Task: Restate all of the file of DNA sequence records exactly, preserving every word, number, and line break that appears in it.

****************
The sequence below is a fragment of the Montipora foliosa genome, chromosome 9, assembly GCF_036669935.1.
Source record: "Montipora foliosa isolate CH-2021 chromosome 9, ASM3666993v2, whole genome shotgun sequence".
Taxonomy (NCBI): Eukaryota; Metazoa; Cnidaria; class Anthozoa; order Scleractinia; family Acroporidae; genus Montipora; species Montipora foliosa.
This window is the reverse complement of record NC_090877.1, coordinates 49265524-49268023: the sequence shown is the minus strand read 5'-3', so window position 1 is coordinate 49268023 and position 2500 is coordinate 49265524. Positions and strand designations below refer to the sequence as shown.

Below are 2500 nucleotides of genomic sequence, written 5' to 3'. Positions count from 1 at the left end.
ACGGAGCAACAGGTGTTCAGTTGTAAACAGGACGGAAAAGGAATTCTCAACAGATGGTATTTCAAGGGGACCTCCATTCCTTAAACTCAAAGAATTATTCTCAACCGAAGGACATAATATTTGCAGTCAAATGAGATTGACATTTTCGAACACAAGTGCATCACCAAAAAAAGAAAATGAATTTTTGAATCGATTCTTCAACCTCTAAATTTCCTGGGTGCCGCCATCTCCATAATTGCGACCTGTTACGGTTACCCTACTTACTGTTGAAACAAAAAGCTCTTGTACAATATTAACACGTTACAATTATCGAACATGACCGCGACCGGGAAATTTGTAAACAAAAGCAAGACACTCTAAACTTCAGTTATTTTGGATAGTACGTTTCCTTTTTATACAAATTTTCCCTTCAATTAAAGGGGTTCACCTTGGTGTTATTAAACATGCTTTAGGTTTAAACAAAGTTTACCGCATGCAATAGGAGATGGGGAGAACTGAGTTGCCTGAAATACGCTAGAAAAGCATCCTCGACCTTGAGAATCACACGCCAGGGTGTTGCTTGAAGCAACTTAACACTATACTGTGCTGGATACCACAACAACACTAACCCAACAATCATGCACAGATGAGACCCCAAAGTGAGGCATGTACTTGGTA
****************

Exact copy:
The sequence below is a fragment of the Montipora foliosa genome, chromosome 9, assembly GCF_036669935.1.
Source record: "Montipora foliosa isolate CH-2021 chromosome 9, ASM3666993v2, whole genome shotgun sequence".
Taxonomy (NCBI): Eukaryota; Metazoa; Cnidaria; class Anthozoa; order Scleractinia; family Acroporidae; genus Montipora; species Montipora foliosa.
This window is the reverse complement of record NC_090877.1, coordinates 49265524-49268023: the sequence shown is the minus strand read 5'-3', so window position 1 is coordinate 49268023 and position 2500 is coordinate 49265524. Positions and strand designations below refer to the sequence as shown.

Below are 2500 nucleotides of genomic sequence, written 5' to 3'. Positions count from 1 at the left end.
ACGGAGCAACAGGTGTTCAGTTGTAAACAGGACGGAAAAGGAATTCTCAACAGATGGTATTTCAAGGGGACCTCCATTCCTTAAACTCAAAGAATTATTCTCAACCGAAGGACATAATATTTGCAGTCAAATGAGATTGACATTTTCGAACACAAGTGCATCACCAAAAAAAGAAAATGAATTTTTGAATCGATTCTTCAACCTCTAAATTTCCTGGGTGCCGCCATCTCCATAATTGCGACCTGTTACGGTTACCCTACTTACTGTTGAAACAAAAAGCTCTTGTACAATATTAACACGTTACAATTATCGAACATGACCGCGACCGGGAAATTTGTAAACAAAAGCAAGACACTCTAAACTTCAGTTATTTTGGATAGTACGTTTCCTTTTTATACAAATTTTCCCTTCAATTAAAGGGGTTCACCTTGGTGTTATTAAACATGCTTTAGGTTTAAACAAAGTTTACCGCATGCAATAGGAGATGGGGAGAACTGAGTTGCCTGAAATACGCTAGAAAAGCATCCTCGACCTTGAGAATCACACGCCAGGGTGTTGCTTGAAGCAACTTAACACTATACTGTGCTGGATACCACAACAACACTAACCCAACAATCATGCACAGATGAGACCCCAAAGTGAGGCATGTACTTGGTA